8. I sort of answered that question in my next sentence. The only issue I have with the pacing is that the movements of the characters were impossible, or vanishingly unlikely, given the world painstakingly developed over the previous seasons. The time jumps also had the effect of making a large and dangerous world feel small and safe. So the faster pacing was a mistake in my opinion, but a minor mistake. My problem was that the plotting and writing made no sense or was overly reliant on the tropes that had previously been so expertly subverted. What was Baelish' motivation? Why did Arya reveal her abilities so readily? Why did anyone travel north of the wall? Why was there a scene with Theon getting kicked in the (non-existent) balls? Why was the cave of convenience contrived into the plot? Why was Daenerys so schizophrenic the entire season? Why was Tyrion suddenly incompetent? Why was there so much plot armour? None of these things made sense other than to hit the next plot point. If these contrivances of plot, fan service, deus ex machina and plain bad writing existed in the first season, I would not have watched the second.
  9. My thoughts on spin-offs:- 1) I am thoroughly bored of known IPs getting flogged to within an inch of their life by somnambulistic corporations. 2) If the most recent season of GOT had been the first season, I would not have bothered watching the second. It is really the subversion of tropes and intricate plotting of the books that translated so well, rather than the predictable (and often nonsensical) committee writing that came afterwards. 3) I am not particularly invested in the world of GOT outside of the current story arc. I don’t know how many people feel the same way.
  10. Especially when you consider the incredibly tight timescales they have to work to and the size, complexity and geographical spread of the machine they are oiling. I am extremely critical of the plotting and writing in later seasons (especially the most recent season), but given all the constraints it is astonishing it is not a hell of a lot worse.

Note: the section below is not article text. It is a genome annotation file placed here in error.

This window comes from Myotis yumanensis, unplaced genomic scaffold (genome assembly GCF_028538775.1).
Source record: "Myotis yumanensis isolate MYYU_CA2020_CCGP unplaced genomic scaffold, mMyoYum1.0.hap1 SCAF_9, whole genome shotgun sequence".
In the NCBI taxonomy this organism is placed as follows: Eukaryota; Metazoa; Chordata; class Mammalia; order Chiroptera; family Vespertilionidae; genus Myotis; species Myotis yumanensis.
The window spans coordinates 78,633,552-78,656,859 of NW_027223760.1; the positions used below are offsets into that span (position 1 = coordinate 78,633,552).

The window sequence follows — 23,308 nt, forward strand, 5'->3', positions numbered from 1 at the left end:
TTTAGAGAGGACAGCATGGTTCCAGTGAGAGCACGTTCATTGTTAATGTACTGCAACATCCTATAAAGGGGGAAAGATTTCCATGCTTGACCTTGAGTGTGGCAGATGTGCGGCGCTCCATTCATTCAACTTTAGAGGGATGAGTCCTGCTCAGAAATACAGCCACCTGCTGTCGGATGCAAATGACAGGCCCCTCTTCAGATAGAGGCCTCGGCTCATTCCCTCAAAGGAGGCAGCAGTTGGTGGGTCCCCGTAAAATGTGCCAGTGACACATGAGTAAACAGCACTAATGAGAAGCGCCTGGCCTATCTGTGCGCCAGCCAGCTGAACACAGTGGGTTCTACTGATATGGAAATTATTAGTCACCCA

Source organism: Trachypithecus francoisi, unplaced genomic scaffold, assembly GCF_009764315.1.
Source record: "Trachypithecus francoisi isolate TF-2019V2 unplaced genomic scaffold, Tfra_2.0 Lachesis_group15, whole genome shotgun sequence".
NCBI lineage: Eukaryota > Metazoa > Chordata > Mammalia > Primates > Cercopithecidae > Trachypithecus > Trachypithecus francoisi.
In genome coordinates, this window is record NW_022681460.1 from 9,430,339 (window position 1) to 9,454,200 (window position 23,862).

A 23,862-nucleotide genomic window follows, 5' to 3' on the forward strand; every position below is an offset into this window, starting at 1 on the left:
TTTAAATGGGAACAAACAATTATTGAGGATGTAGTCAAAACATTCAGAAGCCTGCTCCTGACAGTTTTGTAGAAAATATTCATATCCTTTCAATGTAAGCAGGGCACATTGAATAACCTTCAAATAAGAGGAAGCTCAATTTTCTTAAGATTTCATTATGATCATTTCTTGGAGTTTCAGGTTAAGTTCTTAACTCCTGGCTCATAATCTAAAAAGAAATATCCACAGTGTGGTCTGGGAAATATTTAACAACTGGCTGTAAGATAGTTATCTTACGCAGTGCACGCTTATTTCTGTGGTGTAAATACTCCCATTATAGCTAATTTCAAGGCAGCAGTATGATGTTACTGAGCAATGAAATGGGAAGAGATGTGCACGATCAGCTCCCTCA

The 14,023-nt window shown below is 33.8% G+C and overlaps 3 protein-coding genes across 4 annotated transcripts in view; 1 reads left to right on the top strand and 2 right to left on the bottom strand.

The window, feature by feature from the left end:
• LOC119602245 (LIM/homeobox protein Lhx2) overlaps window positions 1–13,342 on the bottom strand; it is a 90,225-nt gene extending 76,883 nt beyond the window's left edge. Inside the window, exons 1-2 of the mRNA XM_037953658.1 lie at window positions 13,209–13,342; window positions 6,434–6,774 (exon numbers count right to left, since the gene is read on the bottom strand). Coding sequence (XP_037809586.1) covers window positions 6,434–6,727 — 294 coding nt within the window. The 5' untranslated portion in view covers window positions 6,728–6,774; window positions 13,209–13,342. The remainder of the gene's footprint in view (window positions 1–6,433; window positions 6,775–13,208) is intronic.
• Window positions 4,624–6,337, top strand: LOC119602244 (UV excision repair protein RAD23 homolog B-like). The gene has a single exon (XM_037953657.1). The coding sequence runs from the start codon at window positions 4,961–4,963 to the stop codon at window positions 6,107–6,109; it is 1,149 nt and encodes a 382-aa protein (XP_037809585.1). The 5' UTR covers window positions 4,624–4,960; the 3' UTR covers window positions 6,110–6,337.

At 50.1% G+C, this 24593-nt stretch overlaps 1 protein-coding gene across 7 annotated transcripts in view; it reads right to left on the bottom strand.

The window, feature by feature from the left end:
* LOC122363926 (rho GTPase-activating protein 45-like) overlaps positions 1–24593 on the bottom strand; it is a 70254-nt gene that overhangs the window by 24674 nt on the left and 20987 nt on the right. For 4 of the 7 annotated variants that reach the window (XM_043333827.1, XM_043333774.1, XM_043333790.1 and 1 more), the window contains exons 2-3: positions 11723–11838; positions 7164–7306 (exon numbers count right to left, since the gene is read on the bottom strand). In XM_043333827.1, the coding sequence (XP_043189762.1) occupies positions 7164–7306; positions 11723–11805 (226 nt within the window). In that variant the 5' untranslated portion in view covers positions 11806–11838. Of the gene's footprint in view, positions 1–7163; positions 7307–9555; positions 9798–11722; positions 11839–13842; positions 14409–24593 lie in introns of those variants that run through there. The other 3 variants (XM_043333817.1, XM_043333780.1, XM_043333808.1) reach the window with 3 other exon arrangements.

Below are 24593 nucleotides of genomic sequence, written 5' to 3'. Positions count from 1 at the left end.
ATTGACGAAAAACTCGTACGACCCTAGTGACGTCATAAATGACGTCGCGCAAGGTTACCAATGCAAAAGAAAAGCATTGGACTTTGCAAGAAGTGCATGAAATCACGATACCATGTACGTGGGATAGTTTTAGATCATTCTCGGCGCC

11. It is theoretically great to have the most competent showrunner regardless of gender.
  12. Give The Devil His Due: Lucifer In The Media

    I agree. I take the example of iZombie, which attempted to move away from the weekly procedural towards a larger over-arcing story and as a result, both the procedural and long-form elements felt underdeveloped, superficial and tonally inconsistent. iZombie has become notably worse over this season. The problem with Lucifer was pantsing rather than planning, resulting in all the issues we have discussed, and which was exacerbated by lengthening the season and adding even more rudderless flip-flopping episodes involving known characters acting like aliens in order to drag us limping towards the next contrived and banal plot point.
  13. Give The Devil His Due: Lucifer In The Media

    Maybe they were subverting the "subverting tropes" trope.
  14. Season 1 Discussion

    This is a trope I am tired of, and I guess I should spoiler tag it: -
  15. All Episodes Talk: Just One More Thing

    Any Old Port in a Storm I tend to enjoy the episodes where the killer comes to like and begrudgingly respect Columbo. The final scenes with Donald Pleasence discarding his wine collection and then having a final drink selected by Columbo are great.